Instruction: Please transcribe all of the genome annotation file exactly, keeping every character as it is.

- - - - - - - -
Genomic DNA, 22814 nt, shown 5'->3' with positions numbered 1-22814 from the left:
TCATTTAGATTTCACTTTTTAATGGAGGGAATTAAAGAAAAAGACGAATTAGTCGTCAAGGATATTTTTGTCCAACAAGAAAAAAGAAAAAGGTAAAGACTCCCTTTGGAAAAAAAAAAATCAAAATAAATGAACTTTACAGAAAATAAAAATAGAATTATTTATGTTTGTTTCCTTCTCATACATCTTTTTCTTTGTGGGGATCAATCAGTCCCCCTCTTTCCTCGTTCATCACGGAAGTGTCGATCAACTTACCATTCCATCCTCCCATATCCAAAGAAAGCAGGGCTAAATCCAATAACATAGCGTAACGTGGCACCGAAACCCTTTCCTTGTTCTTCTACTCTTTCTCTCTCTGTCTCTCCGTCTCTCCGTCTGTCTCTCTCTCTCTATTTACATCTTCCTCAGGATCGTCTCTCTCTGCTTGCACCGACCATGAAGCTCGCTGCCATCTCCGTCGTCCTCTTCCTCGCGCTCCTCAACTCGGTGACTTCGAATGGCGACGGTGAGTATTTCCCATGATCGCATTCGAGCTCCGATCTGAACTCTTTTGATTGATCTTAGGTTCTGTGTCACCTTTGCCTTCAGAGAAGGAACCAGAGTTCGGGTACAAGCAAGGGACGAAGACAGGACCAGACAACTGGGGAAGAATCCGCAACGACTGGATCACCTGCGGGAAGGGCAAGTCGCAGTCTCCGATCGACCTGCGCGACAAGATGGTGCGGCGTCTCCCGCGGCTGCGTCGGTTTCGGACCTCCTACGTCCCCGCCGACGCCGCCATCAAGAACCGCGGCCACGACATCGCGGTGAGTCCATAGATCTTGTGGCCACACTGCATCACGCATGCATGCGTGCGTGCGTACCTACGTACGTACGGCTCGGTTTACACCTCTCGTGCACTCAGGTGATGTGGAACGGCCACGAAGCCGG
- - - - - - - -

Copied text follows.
Genomic DNA, 22814 nt, shown 5'->3' with positions numbered 1-22814 from the left:
TCATTTAGATTTCACTTTTTAATGGAGGGAATTAAAGAAAAAGACGAATTAGTCGTCAAGGATATTTTTGTCCAACAAGAAAAAAGAAAAAGGTAAAGACTCCCTTTGGAAAAAAAAAAATCAAAATAAATGAACTTTACAGAAAATAAAAATAGAATTATTTATGTTTGTTTCCTTCTCATACATCTTTTTCTTTGTGGGGATCAATCAGTCCCCCTCTTTCCTCGTTCATCACGGAAGTGTCGATCAACTTACCATTCCATCCTCCCATATCCAAAGAAAGCAGGGCTAAATCCAATAACATAGCGTAACGTGGCACCGAAACCCTTTCCTTGTTCTTCTACTCTTTCTCTCTCTGTCTCTCCGTCTCTCCGTCTGTCTCTCTCTCTCTATTTACATCTTCCTCAGGATCGTCTCTCTCTGCTTGCACCGACCATGAAGCTCGCTGCCATCTCCGTCGTCCTCTTCCTCGCGCTCCTCAACTCGGTGACTTCGAATGGCGACGGTGAGTATTTCCCATGATCGCATTCGAGCTCCGATCTGAACTCTTTTGATTGATCTTAGGTTCTGTGTCACCTTTGCCTTCAGAGAAGGAACCAGAGTTCGGGTACAAGCAAGGGACGAAGACAGGACCAGACAACTGGGGAAGAATCCGCAACGACTGGATCACCTGCGGGAAGGGCAAGTCGCAGTCTCCGATCGACCTGCGCGACAAGATGGTGCGGCGTCTCCCGCGGCTGCGTCGGTTTCGGACCTCCTACGTCCCCGCCGACGCCGCCATCAAGAACCGCGGCCACGACATCGCGGTGAGTCCATAGATCTTGTGGCCACACTGCATCACGCATGCATGCGTGCGTGCGTACCTACGTACGTACGGCTCGGTTTACACCTCTCGTGCACTCAGGTGATGTGGAACGGCCACGAAGCCGG